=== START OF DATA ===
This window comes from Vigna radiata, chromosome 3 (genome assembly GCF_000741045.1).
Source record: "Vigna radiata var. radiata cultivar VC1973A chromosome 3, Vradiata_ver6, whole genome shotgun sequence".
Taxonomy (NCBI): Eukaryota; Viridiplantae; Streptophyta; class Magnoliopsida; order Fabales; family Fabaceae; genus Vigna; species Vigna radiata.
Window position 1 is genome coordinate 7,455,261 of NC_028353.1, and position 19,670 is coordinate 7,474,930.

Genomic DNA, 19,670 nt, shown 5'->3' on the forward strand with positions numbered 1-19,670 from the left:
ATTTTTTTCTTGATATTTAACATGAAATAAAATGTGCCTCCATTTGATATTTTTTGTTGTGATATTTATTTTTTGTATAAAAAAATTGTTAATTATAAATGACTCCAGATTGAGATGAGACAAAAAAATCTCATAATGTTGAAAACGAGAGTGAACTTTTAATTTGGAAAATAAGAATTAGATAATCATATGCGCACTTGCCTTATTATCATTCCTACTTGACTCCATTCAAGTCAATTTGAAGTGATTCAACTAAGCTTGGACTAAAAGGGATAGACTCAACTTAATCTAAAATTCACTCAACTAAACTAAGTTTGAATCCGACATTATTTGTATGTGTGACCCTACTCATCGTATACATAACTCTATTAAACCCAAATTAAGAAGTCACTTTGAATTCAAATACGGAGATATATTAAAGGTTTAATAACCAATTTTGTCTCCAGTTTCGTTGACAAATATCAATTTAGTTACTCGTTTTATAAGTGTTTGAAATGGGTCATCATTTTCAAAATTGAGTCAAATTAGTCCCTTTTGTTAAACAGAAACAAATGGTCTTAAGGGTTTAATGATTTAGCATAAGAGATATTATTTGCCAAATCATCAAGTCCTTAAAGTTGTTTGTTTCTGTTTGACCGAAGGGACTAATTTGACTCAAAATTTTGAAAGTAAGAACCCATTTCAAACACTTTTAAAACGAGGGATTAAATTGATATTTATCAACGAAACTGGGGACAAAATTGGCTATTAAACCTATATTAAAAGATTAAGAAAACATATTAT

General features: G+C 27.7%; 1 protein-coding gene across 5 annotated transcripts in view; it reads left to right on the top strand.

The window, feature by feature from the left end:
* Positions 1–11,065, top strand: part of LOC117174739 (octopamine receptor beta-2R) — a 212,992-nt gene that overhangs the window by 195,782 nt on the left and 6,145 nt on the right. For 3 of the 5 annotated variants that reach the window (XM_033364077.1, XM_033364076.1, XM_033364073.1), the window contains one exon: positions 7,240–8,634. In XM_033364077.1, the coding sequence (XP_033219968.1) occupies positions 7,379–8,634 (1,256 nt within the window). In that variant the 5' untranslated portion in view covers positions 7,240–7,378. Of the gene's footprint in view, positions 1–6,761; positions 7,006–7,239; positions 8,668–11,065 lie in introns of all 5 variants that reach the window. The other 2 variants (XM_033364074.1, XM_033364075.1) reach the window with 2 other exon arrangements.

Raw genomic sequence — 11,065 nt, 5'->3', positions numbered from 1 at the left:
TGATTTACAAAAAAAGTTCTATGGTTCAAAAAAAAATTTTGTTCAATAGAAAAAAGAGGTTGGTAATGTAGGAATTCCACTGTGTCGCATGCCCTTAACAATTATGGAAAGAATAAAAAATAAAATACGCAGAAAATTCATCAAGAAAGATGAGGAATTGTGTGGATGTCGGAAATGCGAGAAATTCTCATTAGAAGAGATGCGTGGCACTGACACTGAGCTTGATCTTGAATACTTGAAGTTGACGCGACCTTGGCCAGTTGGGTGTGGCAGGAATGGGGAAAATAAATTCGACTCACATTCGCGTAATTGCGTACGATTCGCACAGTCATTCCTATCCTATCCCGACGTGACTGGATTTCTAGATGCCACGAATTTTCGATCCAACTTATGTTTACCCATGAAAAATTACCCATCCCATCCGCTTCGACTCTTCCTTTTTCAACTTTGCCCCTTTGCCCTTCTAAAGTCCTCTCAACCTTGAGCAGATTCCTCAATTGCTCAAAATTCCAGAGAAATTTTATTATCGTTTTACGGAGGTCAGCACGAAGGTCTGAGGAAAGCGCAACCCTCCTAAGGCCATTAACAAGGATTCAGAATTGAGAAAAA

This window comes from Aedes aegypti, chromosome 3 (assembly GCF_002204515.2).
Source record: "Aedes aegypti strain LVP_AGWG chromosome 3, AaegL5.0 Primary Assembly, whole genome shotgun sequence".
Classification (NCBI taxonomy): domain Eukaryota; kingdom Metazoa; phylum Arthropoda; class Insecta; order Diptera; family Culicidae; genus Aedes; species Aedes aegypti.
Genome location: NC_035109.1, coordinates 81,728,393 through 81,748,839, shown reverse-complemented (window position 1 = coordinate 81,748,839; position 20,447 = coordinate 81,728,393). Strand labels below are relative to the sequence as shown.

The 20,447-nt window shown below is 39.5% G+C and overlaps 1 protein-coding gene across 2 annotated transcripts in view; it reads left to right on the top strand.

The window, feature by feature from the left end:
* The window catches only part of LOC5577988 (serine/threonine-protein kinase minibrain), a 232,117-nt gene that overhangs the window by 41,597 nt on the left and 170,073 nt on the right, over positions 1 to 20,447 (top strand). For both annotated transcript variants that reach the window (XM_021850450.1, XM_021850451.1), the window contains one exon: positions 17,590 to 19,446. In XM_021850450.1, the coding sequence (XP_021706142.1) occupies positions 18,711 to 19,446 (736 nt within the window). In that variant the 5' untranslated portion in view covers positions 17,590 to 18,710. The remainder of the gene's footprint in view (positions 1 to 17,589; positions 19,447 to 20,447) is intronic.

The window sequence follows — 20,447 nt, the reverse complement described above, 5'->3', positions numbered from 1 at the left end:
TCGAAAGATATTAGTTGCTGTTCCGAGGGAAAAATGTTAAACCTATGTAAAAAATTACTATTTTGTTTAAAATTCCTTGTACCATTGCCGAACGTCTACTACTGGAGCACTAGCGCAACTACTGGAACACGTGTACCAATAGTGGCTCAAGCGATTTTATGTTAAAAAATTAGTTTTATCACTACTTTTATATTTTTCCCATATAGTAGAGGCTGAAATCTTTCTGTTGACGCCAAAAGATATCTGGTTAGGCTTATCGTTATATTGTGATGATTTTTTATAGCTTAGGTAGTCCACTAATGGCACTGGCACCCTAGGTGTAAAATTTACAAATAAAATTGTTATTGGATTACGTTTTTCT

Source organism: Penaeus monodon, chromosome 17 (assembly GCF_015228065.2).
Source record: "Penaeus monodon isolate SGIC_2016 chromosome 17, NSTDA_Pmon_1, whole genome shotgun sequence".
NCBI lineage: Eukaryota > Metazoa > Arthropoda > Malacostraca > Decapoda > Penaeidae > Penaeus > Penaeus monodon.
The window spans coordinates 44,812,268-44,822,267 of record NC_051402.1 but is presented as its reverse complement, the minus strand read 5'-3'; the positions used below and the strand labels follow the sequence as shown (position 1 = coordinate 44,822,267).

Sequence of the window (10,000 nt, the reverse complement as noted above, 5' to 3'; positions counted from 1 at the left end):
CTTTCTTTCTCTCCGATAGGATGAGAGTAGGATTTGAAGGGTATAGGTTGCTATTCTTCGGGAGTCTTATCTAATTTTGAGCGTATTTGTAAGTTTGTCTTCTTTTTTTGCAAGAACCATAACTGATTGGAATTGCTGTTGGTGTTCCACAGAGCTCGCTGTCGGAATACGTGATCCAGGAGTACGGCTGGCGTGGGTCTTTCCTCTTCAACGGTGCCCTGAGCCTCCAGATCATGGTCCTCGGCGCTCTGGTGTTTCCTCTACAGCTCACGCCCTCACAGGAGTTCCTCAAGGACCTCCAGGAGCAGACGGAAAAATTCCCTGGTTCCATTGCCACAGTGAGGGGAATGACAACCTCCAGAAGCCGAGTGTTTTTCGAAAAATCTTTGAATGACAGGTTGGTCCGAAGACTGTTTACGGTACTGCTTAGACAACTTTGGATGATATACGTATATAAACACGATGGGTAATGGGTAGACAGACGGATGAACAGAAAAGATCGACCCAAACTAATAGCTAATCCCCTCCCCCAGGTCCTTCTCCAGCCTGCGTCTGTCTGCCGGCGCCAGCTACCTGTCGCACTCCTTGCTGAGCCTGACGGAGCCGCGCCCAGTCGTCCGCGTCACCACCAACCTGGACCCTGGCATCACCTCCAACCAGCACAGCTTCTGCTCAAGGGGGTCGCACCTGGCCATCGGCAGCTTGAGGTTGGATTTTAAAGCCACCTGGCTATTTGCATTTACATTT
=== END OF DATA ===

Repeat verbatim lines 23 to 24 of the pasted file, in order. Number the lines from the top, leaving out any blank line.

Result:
NCBI lineage: Eukaryota > Metazoa > Arthropoda > Malacostraca > Decapoda > Penaeidae > Penaeus > Penaeus monodon.
The window spans coordinates 44,812,268-44,822,267 of record NC_051402.1 but is presented as its reverse complement, the minus strand read 5'-3'; the positions used below and the strand labels follow the sequence as shown (position 1 = coordinate 44,822,267).